Hormonal Influences on Wound Healing: A Review of Current Experimental Data

Matthew J. Hardman, PhD; Gillian S. Ashcroft, MA, MRCP, PhD


Wounds. 2005;17(11):313-320. 

In This Article

Abstract and Introduction

Skin, the largest organ in the body, undergoes numerous age-related structural and functional changes, including a delayed wound healing response. Delayed or nonhealing wounds pose an immense problem, leading to increased morbidity and mortality and an estimated cost to the United States health system in excess of $20 billion. In recent years, the important role of hormones in age-related delayed healing has become apparent, and the skin has emerged as a clear target of hormonal action. Reduced estrogen levels post-menopause have major effects on cutaneous healing, altering cytokine profiles to induce a pro-inflammatory state, modulating the balance between matrix synthesis and degradation, and attenuating keratinocyte migration. Exogenous estrogen treatment, via a systemic or topical route, can reverse many of these age-associated changes in both mouse and human models. In contrast, the effects of androgens on healing appear to be detrimental. This review will outline current understanding of hormonal influences on cutaneous healing, focusing on in-vivo and in-vitro data.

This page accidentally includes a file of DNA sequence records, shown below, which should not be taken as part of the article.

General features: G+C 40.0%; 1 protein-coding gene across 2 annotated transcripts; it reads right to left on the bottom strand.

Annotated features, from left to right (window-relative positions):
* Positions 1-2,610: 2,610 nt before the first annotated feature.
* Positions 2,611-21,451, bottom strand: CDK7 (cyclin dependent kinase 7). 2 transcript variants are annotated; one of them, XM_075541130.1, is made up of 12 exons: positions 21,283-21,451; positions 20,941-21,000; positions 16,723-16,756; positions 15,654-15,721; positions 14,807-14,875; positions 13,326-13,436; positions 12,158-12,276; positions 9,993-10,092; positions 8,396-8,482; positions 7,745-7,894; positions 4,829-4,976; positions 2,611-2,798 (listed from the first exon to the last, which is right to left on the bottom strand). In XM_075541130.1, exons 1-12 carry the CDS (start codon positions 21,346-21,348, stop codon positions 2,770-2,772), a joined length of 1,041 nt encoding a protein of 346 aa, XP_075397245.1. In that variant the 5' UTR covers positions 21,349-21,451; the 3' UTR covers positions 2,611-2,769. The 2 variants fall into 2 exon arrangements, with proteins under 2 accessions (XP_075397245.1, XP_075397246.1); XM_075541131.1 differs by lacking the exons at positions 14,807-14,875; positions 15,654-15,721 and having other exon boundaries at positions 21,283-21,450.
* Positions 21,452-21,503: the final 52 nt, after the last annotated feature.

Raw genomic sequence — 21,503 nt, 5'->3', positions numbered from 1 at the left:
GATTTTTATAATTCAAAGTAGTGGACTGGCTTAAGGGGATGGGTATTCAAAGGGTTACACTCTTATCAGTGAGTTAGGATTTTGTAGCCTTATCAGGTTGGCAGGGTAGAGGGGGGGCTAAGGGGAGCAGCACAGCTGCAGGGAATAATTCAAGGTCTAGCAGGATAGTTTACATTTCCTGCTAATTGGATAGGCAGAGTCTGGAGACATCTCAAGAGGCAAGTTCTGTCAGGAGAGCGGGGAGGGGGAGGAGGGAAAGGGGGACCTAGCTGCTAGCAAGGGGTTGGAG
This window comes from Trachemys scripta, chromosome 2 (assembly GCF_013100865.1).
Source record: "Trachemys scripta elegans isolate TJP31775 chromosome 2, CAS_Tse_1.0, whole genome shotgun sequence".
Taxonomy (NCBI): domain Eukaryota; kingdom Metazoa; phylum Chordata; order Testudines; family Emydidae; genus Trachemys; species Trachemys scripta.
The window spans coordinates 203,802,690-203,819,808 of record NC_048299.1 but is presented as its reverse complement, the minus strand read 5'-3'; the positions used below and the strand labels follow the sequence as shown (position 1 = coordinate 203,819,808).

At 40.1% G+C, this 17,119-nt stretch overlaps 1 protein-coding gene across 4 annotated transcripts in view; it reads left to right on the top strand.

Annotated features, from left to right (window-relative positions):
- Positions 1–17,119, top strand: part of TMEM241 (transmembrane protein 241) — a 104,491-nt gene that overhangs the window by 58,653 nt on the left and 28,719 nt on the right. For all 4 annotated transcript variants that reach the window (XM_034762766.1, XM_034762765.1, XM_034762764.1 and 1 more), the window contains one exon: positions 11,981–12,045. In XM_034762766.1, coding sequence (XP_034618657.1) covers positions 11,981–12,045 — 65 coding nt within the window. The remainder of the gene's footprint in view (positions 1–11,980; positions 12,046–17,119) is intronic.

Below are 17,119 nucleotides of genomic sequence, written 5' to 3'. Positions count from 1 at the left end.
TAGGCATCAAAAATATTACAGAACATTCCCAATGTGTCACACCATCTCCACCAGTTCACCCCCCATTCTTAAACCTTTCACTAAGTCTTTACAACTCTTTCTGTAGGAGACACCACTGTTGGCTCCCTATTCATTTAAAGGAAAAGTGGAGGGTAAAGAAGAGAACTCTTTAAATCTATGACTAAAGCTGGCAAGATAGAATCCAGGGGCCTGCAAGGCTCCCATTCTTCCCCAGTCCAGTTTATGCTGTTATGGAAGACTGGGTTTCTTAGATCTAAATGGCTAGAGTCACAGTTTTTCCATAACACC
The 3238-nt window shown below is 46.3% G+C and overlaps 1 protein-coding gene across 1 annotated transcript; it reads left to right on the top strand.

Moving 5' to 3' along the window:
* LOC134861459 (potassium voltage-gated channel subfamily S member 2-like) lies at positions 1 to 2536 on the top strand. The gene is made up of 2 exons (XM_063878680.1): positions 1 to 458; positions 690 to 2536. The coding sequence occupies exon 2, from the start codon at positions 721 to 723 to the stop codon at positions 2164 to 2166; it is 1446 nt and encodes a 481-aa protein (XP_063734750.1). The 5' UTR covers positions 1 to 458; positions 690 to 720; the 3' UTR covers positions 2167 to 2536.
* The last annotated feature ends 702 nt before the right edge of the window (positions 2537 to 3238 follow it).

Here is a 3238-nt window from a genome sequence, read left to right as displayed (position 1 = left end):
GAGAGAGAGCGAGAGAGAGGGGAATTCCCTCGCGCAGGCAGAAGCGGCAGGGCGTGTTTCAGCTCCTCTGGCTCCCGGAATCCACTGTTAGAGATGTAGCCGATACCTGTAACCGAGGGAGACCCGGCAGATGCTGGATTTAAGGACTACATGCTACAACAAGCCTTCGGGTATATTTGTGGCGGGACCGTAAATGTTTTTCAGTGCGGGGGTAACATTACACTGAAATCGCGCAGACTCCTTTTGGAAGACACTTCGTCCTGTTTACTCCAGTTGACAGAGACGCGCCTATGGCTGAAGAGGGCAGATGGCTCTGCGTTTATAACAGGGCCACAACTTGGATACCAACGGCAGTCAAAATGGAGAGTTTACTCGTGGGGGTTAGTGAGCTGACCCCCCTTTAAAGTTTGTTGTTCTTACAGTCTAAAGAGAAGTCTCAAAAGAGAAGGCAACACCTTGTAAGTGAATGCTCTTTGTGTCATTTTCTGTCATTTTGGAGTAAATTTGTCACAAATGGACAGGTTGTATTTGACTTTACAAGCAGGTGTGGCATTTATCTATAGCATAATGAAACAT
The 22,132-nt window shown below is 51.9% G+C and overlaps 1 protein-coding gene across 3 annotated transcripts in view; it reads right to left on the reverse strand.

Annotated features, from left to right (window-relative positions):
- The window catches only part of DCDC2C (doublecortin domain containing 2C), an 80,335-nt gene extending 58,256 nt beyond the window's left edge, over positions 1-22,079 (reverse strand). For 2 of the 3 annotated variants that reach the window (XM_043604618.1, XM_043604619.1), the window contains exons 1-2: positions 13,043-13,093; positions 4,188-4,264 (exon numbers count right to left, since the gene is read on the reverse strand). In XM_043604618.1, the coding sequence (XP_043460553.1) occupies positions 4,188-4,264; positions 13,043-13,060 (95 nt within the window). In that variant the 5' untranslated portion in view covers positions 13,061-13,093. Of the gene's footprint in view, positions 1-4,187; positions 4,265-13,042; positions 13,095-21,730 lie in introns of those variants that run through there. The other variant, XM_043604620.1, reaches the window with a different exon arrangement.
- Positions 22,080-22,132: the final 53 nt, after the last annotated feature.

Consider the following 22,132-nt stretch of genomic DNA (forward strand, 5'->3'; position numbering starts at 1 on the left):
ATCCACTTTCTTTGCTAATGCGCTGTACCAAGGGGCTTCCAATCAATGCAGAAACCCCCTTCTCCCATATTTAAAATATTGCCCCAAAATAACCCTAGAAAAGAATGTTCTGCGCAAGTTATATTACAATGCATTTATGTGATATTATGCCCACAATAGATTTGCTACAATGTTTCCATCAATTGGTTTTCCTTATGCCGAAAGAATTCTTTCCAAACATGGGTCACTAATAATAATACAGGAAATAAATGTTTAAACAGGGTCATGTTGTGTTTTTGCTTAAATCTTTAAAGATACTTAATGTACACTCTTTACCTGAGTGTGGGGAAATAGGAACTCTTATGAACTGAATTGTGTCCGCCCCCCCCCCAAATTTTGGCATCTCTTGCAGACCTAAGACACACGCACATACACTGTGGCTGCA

Wounds to the skin heal via a complex series of overlapping stages involving numerous cell and tissue types.[1] In young individuals, these events are tightly regulated. However, in elderly subjects, this regulation and synchronization becomes disrupted. Evidence exists that sex hormones have a modulatory function in a range of biological systems. Differences in the timing and quality of cutaneous healing between genders are strongly indicative of hormonal regulation.[2,3]


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